“The number of antisemitic attacks in Germany rose by 13 percent in 2019. According to the latest annual report on political crime by the Federal Ministry of the Interior, there were 2,000 offenses recorded. This amounts to six crimes per calendar day, that’s six crimes too many.
The increase in these crimes in Germany is shocking, in the country that has just celebrated 75 years since the concentration camps were liberated. Every politically motivated crime must be condemned. Particularly, due to Germany’s historic responsibility, we must not to look away from antisemitic attacks, not remain silent and not remain idle.
Conspiracy theorists and the far right, as well as radical Muslim circles abuse the coronavirus crisis to spread antisemitic agitation and Holocaust relativism: On social networks, disinformation is booming and is being used more and more to stir up anti-Jewish sentiments and falsehoods, such as for instance that the pandemic originated from Israel or from “Jewish circles”.
In order to prevent false reports and antisemitism, more coherent measures are needed at EU level and in the member states: For instance, the European External Action Service (EEAS), should focus more on Iran’s antisemitic disinformation activities. The Iranian leader Ruhollah Khomeini recently called for a ‘final solution’ against Israel. The EU must be able to effectively recognise and counter disinformation campaigns in order to stop or at least curb their unrestricted proliferation. To this end, the EU requires sufficient specialist staff to be able to fully identify and take action against antisemitic disinformation.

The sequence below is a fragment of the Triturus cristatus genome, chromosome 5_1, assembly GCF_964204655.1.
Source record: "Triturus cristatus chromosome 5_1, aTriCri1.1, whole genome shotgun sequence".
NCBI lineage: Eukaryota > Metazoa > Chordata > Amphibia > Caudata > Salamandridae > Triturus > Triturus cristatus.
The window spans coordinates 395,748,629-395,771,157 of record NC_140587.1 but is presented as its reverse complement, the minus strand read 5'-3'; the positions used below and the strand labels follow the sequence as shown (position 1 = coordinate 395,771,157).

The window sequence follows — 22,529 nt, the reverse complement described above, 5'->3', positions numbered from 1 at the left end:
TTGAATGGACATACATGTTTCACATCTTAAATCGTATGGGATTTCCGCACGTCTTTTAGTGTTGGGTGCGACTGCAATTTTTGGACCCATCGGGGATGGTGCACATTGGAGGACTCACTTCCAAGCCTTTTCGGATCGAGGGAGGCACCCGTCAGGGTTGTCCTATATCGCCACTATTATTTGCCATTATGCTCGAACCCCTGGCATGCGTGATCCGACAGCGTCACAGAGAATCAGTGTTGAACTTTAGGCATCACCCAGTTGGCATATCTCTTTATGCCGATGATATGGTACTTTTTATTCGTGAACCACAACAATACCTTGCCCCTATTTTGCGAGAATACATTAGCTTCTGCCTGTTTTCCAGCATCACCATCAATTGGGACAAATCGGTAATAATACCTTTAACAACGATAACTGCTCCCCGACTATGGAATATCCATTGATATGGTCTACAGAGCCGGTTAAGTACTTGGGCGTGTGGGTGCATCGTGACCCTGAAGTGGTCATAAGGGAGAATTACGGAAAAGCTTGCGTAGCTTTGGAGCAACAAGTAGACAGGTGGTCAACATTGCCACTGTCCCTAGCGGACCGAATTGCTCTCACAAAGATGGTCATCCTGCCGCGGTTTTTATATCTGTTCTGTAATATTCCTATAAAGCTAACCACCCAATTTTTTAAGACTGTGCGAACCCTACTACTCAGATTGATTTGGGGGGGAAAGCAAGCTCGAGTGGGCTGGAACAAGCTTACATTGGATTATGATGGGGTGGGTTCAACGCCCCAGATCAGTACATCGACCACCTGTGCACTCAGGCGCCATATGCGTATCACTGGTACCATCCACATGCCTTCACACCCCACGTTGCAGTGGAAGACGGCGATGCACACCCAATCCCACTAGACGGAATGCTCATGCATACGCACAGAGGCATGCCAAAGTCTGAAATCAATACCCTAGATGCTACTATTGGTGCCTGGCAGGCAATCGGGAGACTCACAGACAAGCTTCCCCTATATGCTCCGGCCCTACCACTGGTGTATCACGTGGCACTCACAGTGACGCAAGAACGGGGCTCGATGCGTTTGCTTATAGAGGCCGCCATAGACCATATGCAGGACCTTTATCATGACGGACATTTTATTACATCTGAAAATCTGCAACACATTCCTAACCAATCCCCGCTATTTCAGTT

In addition, Europe needs a uniform standard to be able to identify antisemitism. We therefore need to establish the working definition of antisemitism of the International Holocaust Remembrance Alliance (IHRA) as a reference across the EU and working and ensure that this definition is applied in all member states in key areas such as education and the training of law enforcement.